X Saves the World — Disclaimer



1. the act of disclaiming; the renouncing, repudiating, or denying of a claim; disavowal.
2. a person who disclaims.
3. a statement, document, or assertion that disclaims responsibility, affiliation, etc.; disavowal; denial.


It only makes sense that a book about Generation X written by a Gen Xer should begin with a disclaimer. Of course, a lot of books have disclaimers but it’s just so Gen X. Don’t you think? Well, I do. I don’t want to speak for anyone else, because we Gen Xers tend to cringe at the idea of any kind of group spokesperson. That’s just way too Boomer-ish for us to stomach. And as for the Millennials, well, to hear Jeff Gordinier tell it they only speak in one voice anyway, that of the media, sort of like the Borg from Strak Trek: Next Generation. But I for one spend a fair amount of my time almost every day disclaiming, i.e. renouncing, repudiating, or denying. Sometimes I can’t help feeling that I’ve been doing this from the day I was born. According to my mom I was a colicky baby, crying a lot, and hard, my little face turning red, crinkling with discontent. At some point I got into the habit, whenever my mom told this story, of responding by saying something to the effect of : “Yeah. That’s because I was pissed off at being born. And I’m still none too happy about it.” Hey, it usually got me laugh, which was what I was going for, and yet there seemed to be some semblance of truth to it as well. I was kind of pissed off, in a general unnameable sort of way it seemed at the time, but now I can’t help wondering if perhaps I had some instinctual sense of what was in store for me and my generation. Hell, even before I was born I threatened to miscarry. Though it may seem ridiculous to some, I can’t help but wonder if it is possible that I perhaps suspected that I might be better off just not entering the world in the first place? Just go back and not even bother, because I’d only be disappointed in the end anyway. My mother had three miscarriages before me. Maybe those unborn siblings knew something that I didn’t. Or maybe that’s just a bunch of bullshit, an excuse for my cynicism, my self-doubt, my inability to do what I most wish to do with my life. Write. Be a writer, an author.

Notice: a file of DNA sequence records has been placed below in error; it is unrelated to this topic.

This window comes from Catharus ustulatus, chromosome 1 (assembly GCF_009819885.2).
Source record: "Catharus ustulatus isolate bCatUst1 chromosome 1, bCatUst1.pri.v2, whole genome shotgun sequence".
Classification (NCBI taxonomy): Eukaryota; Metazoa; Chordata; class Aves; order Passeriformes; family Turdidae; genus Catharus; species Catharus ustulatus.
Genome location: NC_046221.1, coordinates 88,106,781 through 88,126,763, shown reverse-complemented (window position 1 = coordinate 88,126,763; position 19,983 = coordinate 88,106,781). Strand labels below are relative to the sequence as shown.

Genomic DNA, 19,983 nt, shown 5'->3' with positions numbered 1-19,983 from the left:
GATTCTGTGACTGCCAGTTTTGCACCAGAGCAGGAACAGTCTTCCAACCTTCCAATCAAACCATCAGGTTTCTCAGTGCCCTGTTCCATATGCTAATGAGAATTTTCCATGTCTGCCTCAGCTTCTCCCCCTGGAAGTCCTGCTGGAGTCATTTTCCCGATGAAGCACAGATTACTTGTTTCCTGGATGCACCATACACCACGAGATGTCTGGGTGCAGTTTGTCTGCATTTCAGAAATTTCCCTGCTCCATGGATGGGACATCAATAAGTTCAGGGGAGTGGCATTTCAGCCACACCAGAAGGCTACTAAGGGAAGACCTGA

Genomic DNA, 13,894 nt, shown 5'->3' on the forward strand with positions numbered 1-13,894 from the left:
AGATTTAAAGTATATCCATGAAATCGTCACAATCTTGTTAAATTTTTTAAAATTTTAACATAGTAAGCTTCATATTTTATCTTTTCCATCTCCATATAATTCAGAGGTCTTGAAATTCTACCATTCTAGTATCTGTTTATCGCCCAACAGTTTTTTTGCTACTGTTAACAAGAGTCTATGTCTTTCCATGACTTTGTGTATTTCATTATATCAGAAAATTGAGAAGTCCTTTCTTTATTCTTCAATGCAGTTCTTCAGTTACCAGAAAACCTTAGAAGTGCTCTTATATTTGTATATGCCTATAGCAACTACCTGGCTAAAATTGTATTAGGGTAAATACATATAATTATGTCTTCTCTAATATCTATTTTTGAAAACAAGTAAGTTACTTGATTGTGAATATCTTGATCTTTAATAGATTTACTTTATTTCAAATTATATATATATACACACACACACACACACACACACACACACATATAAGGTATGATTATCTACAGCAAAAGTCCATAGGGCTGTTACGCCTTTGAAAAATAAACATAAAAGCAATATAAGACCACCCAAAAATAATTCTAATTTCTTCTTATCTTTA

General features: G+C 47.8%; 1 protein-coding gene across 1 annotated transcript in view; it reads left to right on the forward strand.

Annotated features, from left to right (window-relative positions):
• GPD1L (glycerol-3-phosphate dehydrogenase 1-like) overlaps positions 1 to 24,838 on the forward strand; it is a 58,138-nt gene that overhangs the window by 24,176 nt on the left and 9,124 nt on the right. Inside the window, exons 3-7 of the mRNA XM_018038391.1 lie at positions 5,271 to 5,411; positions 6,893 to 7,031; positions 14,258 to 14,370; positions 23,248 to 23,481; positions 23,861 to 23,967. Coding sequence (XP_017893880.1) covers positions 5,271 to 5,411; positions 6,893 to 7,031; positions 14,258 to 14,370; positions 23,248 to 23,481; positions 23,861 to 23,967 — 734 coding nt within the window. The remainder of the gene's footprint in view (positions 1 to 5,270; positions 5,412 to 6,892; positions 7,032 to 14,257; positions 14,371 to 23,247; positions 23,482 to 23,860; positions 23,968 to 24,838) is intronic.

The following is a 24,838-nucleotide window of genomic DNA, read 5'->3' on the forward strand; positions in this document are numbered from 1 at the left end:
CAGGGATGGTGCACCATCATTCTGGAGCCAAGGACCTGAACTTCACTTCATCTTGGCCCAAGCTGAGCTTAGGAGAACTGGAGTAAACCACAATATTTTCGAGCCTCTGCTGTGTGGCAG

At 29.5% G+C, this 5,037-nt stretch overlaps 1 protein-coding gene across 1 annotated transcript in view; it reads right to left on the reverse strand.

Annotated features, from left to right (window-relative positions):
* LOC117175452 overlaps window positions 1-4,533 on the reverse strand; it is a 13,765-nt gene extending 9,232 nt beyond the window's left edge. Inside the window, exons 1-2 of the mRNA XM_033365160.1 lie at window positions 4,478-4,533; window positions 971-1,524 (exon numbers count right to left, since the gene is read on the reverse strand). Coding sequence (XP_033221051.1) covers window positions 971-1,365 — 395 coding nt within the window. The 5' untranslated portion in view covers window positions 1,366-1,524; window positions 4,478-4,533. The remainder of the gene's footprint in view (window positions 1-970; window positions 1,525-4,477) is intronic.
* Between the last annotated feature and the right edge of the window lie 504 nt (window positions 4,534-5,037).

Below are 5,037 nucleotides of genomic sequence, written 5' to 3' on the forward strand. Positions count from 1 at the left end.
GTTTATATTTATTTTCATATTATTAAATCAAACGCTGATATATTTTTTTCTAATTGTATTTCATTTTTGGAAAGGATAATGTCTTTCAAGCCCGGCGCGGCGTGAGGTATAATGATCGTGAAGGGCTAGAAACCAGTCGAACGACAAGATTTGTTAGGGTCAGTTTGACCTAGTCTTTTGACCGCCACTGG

Anyhoo… not to get too steeped Xer angst here.

Jeff Gordinier, author of the book X Saves the World, (http://www.jeffgordinier.com/) addresses the obvious flaw of his thesis, which is that he’s speaking in generalizations and by their very nature they can’t possibly hold true for everyone in any given generation. Of course, he knows this, he does not deny it. How could he? But he also rightly asserts that there is value in generalizations, and that “the reader will notice that these generalizations do ring true on many surprising levels.”

No doubt those that disagree with Mr. Gordinier will still attack his book on this point. They already have, when this book was an article for Details magazine.

In the disclaimer Jeff alludes to but does not name “the gentleman from the Washington Post — a boomer, of course — who, in the spring of 2006, suggested that such generational generalizations are ‘baloney.'” But why not name the guy? Was he not allowed to? Was he threatened somehow? Or did he simply not want to give this Boomer prick any kind of name recognition? Perhaps Jeff knew that for his audience, Generation X, he didn’t need to directly name the dude. We would, given the information provided, i.e. the publication, the approximate date and the use of the word “baloney,” easily be able to locate the journalist and the article via a simple google search. Anyway, that’s what I did, and I am not nearly as computer or media saavy as many other Gen Xers that I know.

The Boomer jerk alluded to is Peter Carlson. Here’s the link to the specific article.


But could it be that Jeff is sending us, his fellow Gen Xers, a signal? Is he speaking to us in code? Should we perhaps keep an eye out for other such clues as we read his book? I did not until now suspect this possibility. But now, I am ever vigilant for any signs of secret messages. Who knows, this book, X Saves the World, could be the source book for the revolution to “change the world” that Jeff goes to pains to say that we, Generation X, would never try to mount in the first place, because we believe it is impossible and therefore pointless. Very sly, Jeff. Using misdirection like that. Very sly indeed. Well, I’m hip to it, dude. I hear you talking. And I’m in. I am a loyal soldier in the fight, the cause, the fucking revolution, maaaaan! Simply send me my order. Yavolt!

You got to admit, it might make a good movie. Right? Right?


Read: Gen X Saves the World

“People like to say that Woodstock changed the world. A few people went back to the garden, poked around in the weeds, and then turned around and drove home to Syosset to practice corporate law. Woodstock didn’t change anything other than the composition of some agricultueral soil in upstate New York.

The irony is that X is changing the world, even though much of the change has occurred in stealth.”

— from “X Saves the World: How Generation X Got the Shaft but Can Still Keep Everything from Sucking” by Jeff Gordinier.

Even if you’re skeptical of or downright belligerent towards the Gen X ethos read this book. Jeff Gordinier is with you, dude. His book is a humorous and of course ironic look at “Gen X” but it is also intelligent and insightful. Finally a book about Gen X by one of its own, who knows what the fuck he’s talking about.

Check out Jeff’s web site: http://www.jeffgordinier.com/ Here’s a youtube vide of Jeff yakking about his book: